STANDARD FORM: A blank template that an applicant must complete and submit, as each specific program requires, with its application for a federal grant. A comprehensive collection of standard forms is available at the federal General Services Administration, but be certain to observe strictly the cautionary guidance available at this site.

 

SUB-GRANTEE: A lower-tier recipient (e.g., a county agency) of grant funds from a higher-tier recipient of those funds (e.g., a state agency) and not directly from the grant maker; also called a sub-recipient. Also see: Grantee.

 

SUPPLANTING: A deliberate shifting or displacement in the source of funds (e.g., state or local) used to afford a given resource (e.g., personnel) in an organization because of the availability of federal grant funds after a new grant award. One caveat in many government grant programs is “Do not supplant.”

 

SUPPLIES: A cost category for consumable resources such as paper, pens, pencils, postage, folders, files, binders, paperclips, toner, blank data storage media, and similar office products. Definitions and thresholds for value of the discrete items vary widely across grant programs and funding agencies. Also see: Materials.

 

SUSTAINABILITY: A measure of the perceived likelihood that an applicant (and its partners, if any) will be able to obtain and use funding (and other resources) from itself and/or other sources to continue its proposed project or initiative after its initial grant funding ends. Grant makers of all types often favor proposals that exhibit a high potential for sustainability.

 

TRAVEL: A cost category for costs associated with going place-to-place, including fares (air, bus, train, taxi, or shuttle), vehicle rentals or leases, mileage, tolls, meals, tips, and lodging. Every item assigned to this category must be clearly defined and well justified.

 

UNALLOWABLE COSTS: The cost categories or discrete line items that a grant maker forbids or discourages an applicant to include as part of a proposed budget. Also see: Allowable Costs.

 

UNIFORM APPLICATION FORMS: The standard forms that applicants must complete and submit with applications for federal grants; several of them require specific or detailed budget information. Examples: SF-424 and SF-524. In federal programs, these are associated with specific notices of grant opportunities posted on http://www.grants.gov.

 

UNRESTRICTED FUNDS: Funds from a grant or any other source that an organization may use for any legal purpose, such as general funds or operating funds. Also see: Restricted Funds.

 

WAGES: The hourly compensation of non-professional personnel – typically all of those who do not hold a post-secondary degree – before the addition of fringe benefits, if any.

 

ZERO FUNDING: The termination of a grant program authorized by law or regulation by ending all appropriations for funding it.

 

This post concludes a seven-part series on Budget Development. A later series of posts will present a Proposal Development Dictionary.

 

The vocabulary of budget development is part of the language required for writing a winning grant proposal. Revised and expanded in mid-2016, this final set of entries covers words and phrases from O to R. Its context is the United States of America.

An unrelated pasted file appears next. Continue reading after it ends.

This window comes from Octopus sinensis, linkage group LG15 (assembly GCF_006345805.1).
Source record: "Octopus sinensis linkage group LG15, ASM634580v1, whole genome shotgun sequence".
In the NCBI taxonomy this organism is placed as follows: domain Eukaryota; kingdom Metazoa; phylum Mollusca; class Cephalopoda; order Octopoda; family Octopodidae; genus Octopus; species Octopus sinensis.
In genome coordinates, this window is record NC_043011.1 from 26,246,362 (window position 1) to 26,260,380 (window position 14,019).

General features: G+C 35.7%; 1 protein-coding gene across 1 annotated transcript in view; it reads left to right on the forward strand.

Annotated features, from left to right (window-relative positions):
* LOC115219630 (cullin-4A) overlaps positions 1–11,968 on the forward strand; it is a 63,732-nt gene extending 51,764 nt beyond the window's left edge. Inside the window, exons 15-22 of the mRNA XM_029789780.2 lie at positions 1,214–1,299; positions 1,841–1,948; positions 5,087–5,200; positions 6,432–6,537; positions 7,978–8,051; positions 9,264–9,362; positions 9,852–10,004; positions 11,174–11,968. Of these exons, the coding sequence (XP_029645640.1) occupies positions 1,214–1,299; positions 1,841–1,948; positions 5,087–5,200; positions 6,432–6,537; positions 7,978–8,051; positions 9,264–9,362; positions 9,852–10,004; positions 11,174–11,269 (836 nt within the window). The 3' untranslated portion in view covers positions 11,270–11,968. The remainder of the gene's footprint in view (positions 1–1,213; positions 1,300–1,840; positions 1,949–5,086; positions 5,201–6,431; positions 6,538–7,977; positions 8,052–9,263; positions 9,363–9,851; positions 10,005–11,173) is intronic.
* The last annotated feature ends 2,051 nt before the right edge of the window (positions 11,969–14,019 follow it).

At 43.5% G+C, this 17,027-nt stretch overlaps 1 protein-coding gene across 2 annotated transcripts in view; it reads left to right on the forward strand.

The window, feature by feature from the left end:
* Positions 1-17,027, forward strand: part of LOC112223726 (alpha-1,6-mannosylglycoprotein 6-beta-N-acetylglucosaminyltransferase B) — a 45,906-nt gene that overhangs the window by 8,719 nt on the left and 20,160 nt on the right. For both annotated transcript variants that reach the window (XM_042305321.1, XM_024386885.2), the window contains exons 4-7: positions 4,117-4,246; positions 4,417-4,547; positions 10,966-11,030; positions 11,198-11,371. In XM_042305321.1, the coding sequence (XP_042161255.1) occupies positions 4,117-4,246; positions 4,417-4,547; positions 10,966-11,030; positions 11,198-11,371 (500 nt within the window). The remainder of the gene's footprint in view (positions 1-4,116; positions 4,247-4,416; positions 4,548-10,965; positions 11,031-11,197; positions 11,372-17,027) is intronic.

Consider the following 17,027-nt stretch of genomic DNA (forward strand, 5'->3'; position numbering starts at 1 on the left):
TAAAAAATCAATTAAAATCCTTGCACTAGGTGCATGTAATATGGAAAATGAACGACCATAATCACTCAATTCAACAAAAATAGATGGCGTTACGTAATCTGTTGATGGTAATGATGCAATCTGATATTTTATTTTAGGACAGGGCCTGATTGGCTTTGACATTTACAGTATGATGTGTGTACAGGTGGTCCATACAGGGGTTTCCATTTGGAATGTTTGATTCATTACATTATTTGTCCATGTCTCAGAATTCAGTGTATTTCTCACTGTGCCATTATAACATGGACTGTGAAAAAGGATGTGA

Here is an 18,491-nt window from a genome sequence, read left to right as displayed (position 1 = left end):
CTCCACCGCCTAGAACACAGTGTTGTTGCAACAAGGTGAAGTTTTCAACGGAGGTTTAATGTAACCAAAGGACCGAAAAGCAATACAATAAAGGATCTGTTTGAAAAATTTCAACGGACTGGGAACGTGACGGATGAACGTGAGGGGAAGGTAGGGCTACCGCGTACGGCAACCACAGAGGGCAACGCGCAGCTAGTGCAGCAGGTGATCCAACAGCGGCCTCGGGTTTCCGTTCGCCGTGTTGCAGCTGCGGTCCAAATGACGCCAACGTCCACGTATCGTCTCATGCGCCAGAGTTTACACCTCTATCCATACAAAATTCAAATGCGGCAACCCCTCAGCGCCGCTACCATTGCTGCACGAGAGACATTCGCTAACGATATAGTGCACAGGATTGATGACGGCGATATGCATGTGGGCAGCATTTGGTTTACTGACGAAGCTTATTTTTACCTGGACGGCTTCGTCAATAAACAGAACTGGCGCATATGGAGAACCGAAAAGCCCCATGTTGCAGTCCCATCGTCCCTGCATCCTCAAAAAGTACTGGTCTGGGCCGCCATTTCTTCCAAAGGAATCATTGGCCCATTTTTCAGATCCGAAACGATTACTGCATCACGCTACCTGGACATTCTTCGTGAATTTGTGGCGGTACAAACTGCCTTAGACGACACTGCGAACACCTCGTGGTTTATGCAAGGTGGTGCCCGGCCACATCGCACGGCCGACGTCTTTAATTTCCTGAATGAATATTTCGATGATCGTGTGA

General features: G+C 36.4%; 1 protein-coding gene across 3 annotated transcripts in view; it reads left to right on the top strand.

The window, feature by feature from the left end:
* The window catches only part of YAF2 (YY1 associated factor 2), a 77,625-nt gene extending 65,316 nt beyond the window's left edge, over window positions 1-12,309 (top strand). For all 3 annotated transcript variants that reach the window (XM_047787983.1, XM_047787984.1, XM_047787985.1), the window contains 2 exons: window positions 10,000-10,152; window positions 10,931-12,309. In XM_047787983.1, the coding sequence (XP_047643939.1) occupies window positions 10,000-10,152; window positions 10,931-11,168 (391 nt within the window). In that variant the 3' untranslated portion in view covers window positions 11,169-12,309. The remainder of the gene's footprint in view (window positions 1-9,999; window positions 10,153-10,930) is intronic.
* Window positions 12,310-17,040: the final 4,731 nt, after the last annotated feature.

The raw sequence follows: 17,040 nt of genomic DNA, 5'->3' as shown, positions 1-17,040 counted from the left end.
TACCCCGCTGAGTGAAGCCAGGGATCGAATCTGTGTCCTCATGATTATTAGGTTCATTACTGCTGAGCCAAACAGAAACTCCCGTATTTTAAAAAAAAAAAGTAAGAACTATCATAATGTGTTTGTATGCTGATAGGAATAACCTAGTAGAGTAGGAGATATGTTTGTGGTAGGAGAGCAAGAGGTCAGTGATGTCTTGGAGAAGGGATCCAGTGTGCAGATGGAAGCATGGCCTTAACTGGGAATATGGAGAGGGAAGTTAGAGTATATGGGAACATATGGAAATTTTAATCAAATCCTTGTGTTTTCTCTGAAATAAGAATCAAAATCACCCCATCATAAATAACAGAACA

OPERATING SUPPORT GRANT: A grant that supports the general purpose or work of an applicant, and as such may be used as general revenue or unrestricted funding.

 

OTHER: A cost category commonly used in state and federal grant programs for budget items that do not fit other categories. Every item assigned to this category should be as clearly defined and as well justified as every other item in a proposed budget. Avoid using this cost category for budget line items vaguely identified as “contingency” or as “miscellaneous.

 

OVERHEAD: See: Indirect Costs.

 

PASS-THROUGH FUNDING: A scheme for the distribution of funding where a first tier of grant recipients (e.g., state agencies) administers a grant program, awards sub-grants to a second tier of eligible applicants (e.g., school districts); and performs a yearly program audit of the second-tier grant recipients. It also may be called Flow-Through Funding.

 

PERSONNEL: A cost category for the human resources or labor, internal to the applicant as an organization, who will be involved in implementing a project; it includes positions paid in salaries and those paid in wages, and it excludes all independent contractors (e.g., evaluators and other consultants). Personnel may or may not be paid out of a proposed grant budget.

 

PRIVATE FOUNDATION: A legally defined type of nonprofit organization whose directors or trustees conduct charitable programs for social, cultural, educational, religious, or other permissible purposes.

 

PROGRAM OFFICE: An administrative unit, within a grant-making organization, that implements or coordinates the details of conducting a grant program, including the review and ranking of applications.

 

PROGRAM OFFICER: An administrator on the staff of a grant-making organization who runs a specific grant program, manages grant competitions, and provides technical assistance either to potential grant applicants or to existing grant recipients or to both.